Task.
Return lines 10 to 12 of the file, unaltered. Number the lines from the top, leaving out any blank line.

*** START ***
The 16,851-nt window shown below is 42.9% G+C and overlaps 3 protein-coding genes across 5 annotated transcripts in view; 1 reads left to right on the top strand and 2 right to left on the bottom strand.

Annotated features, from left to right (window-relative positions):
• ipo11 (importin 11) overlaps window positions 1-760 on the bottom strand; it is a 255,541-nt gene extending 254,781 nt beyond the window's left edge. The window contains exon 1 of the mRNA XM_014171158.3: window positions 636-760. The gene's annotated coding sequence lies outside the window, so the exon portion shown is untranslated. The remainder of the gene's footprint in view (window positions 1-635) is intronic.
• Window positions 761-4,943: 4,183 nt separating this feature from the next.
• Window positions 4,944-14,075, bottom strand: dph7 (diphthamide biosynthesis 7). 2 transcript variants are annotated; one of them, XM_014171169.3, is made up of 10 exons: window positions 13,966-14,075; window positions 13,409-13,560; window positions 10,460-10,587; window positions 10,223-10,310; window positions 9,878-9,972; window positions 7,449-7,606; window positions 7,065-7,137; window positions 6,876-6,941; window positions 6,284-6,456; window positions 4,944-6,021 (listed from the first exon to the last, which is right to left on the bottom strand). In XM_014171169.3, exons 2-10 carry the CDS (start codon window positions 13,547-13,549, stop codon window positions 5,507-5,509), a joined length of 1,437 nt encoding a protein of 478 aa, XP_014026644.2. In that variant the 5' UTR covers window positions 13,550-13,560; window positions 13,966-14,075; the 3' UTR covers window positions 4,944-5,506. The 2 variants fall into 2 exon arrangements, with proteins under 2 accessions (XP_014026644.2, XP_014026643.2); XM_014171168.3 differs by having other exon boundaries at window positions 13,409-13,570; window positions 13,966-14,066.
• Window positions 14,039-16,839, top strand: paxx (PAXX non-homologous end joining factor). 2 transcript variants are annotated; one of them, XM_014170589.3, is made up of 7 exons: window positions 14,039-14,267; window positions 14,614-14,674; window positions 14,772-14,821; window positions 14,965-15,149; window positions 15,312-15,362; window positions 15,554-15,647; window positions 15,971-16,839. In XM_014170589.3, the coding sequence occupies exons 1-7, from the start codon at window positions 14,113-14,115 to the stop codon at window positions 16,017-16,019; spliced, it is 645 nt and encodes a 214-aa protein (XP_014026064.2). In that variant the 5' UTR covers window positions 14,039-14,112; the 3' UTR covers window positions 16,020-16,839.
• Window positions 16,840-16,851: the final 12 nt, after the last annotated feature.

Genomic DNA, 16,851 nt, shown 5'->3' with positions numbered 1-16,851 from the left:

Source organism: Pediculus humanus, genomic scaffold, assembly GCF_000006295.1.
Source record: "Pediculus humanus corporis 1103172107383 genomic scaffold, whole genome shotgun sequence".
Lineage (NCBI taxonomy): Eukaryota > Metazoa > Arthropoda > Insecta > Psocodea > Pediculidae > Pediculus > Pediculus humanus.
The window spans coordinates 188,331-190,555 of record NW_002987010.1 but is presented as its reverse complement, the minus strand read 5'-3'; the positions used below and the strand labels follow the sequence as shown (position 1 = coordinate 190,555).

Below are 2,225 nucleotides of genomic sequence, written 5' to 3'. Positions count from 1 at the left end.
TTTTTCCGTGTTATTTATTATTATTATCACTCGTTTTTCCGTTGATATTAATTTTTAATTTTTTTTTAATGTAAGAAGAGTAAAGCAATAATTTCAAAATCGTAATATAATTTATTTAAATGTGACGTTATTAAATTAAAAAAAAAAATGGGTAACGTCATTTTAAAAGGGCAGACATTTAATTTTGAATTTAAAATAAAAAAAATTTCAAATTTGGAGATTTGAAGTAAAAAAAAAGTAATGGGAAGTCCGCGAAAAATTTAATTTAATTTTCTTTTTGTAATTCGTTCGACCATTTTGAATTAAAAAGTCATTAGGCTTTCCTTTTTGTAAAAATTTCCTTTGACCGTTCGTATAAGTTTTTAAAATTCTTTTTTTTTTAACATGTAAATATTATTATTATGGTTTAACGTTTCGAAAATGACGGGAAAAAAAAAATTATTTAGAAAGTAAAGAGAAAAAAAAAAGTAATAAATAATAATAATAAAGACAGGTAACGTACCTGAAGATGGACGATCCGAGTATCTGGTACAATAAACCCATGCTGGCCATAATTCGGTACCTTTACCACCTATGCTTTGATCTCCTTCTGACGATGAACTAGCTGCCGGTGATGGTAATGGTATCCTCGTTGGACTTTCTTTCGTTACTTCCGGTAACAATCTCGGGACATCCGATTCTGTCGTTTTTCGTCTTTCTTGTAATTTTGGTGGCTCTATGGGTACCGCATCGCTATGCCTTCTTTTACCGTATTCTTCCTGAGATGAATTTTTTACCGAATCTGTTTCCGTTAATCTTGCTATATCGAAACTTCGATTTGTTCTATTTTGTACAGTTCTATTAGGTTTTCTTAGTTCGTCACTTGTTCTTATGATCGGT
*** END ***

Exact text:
Source record: "Pediculus humanus corporis 1103172107383 genomic scaffold, whole genome shotgun sequence".
Lineage (NCBI taxonomy): Eukaryota > Metazoa > Arthropoda > Insecta > Psocodea > Pediculidae > Pediculus > Pediculus humanus.
The window spans coordinates 188,331-190,555 of record NW_002987010.1 but is presented as its reverse complement, the minus strand read 5'-3'; the positions used below and the strand labels follow the sequence as shown (position 1 = coordinate 190,555).